In besieged Syrian town, … no more leaves to eat

no more leaves to eatWarnings of widespread starvation are growing as pro-government forces besiege an opposition-held town in Syria and winter bites, darkening the already bleak outlook for peace talks the UN hopes to convene this month.
The blockade of Madaya, near the border with Lebanon, has become a focal issue for Syrian opposition leaders who told a UN envoy this week they will not take part in talks with the government until it and other sieges are lifted.
At least 10 people have died of starvation in Madaya in the past six weeks, the Syrian Observatory for Human Rights says. Opposition activists say the number of dead is in the dozens although Reuters could not independently confirm the reports.
no more leaves to eat2“We were living on tree leaves, on plants, but now we are struggling in a snow storm and there are no more plants or leaves,” said Majed Ali, 28, an opposition activist who spoke to Reuters by phone from Madaya. “I was 114 kilos before the siege. Now I am 80.”
Madaya residents make do with water flavoured, where available, with spices, lemon, salt and vinegar, said Abu Hassan Mousa, the head of an opposition council in Madaya.
Where rice or powdered milk are available, the prices can reach some $300 a kilo, residents said. With half a meter of snowfall this week, furniture, doors and wooden fixtures and fittings are being burnt to heat homes, said Ali, the opposition activist.
“Negotiations have no meaning all the time we are besieged, all the time we are hoping for a cup of milk for a child. What are we going to negotiate over? Our dead?” he said.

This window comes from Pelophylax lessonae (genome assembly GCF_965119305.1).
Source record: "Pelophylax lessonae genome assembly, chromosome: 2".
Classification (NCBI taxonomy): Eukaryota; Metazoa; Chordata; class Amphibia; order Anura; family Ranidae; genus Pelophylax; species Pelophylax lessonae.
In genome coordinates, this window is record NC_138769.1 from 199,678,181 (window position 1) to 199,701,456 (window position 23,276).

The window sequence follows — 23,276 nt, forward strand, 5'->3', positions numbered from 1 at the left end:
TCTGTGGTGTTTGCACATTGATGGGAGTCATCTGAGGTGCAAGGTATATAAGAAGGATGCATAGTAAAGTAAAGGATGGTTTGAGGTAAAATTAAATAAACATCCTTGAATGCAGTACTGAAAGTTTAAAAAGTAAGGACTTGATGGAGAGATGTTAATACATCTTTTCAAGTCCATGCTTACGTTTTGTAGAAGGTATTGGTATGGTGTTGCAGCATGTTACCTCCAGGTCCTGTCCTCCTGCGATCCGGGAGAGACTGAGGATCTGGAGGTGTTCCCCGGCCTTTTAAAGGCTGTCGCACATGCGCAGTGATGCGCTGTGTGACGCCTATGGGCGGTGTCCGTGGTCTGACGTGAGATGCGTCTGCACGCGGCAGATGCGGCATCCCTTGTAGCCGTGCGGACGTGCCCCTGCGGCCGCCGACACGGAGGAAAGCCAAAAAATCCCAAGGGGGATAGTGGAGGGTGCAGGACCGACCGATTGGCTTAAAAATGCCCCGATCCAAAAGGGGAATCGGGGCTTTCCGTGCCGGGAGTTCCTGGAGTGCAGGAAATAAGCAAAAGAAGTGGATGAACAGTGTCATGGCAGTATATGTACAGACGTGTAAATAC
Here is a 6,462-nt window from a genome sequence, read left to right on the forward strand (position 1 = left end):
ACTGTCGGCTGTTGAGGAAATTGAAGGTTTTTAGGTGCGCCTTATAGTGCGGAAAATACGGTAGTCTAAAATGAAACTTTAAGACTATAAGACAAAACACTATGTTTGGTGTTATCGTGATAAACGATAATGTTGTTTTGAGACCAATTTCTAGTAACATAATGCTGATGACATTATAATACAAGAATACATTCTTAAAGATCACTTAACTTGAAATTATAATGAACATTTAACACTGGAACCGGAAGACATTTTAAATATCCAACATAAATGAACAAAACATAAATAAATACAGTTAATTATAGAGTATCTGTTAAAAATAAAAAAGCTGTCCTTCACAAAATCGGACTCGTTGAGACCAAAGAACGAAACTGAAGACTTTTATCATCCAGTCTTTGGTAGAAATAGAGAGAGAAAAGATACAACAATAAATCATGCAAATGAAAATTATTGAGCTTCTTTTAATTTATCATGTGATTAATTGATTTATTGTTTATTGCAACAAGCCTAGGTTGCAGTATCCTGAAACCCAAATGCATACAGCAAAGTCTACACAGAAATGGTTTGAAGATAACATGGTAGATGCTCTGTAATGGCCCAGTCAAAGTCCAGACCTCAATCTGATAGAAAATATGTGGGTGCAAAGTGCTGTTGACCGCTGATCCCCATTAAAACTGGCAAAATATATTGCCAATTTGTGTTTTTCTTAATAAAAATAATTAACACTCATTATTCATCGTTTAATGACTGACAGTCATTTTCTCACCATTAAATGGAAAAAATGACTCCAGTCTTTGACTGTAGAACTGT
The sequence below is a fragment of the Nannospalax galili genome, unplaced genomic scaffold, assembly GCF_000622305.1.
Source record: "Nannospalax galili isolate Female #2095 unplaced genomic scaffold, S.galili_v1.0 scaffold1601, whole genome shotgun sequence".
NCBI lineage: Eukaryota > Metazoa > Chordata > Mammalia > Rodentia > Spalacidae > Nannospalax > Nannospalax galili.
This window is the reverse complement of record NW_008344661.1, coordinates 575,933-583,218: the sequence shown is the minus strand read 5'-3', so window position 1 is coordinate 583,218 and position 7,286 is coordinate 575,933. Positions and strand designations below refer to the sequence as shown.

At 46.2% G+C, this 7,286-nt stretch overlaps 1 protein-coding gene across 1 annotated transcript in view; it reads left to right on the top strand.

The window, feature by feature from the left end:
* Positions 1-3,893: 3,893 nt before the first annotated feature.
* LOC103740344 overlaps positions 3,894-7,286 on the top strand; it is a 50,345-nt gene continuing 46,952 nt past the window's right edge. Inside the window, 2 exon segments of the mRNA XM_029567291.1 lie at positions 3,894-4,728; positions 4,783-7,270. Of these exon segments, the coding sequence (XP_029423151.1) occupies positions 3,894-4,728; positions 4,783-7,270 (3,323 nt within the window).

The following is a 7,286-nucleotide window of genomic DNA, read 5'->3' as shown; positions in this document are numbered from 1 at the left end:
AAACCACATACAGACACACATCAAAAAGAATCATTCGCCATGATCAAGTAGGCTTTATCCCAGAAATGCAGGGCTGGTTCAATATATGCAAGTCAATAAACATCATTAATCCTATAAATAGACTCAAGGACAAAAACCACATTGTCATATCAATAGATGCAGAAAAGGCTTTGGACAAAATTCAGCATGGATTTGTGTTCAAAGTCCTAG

no more leaves to eat3Blockades have been a common feature of the nearly five-year-old war. Government forces have besieged rebel-held areas near Damascus for several years and more recently rebel groups have blockaded loyalist areas including two villages in Idlib province.
The fate of Madaya, where the World Food Programme (WFP) says the lives of 40,000 people are at risk, may be linked to those villages. The areas were all part of a local cease-fire agreement agreed in September but implementation has been halting.
The last aid delivery to Madaya happened in October. A UN official said on Thursday the Syrian government has agreed to allow assistance into three villages.
Ali described the people of Madaya as hostages held as a bargaining chip for Al-Foua and Kefraya. Aid agencies were hoping for easier access to the area following the cease-fire deal concluded under UN supervision.
“WFP is deeply concerned about the reported humanitarian situation in Madaya, which has been besieged for many months, now threatening the lives of nearly 40,000 people,” WFP spokeswoman Bettina Luescher said.
The blockade of Madaya began about six months ago when the Syrian Army and, Hezbollah started a campaign to reestablish the regime’s control over areas at the Syrian-Lebanese border, including Zabadani.

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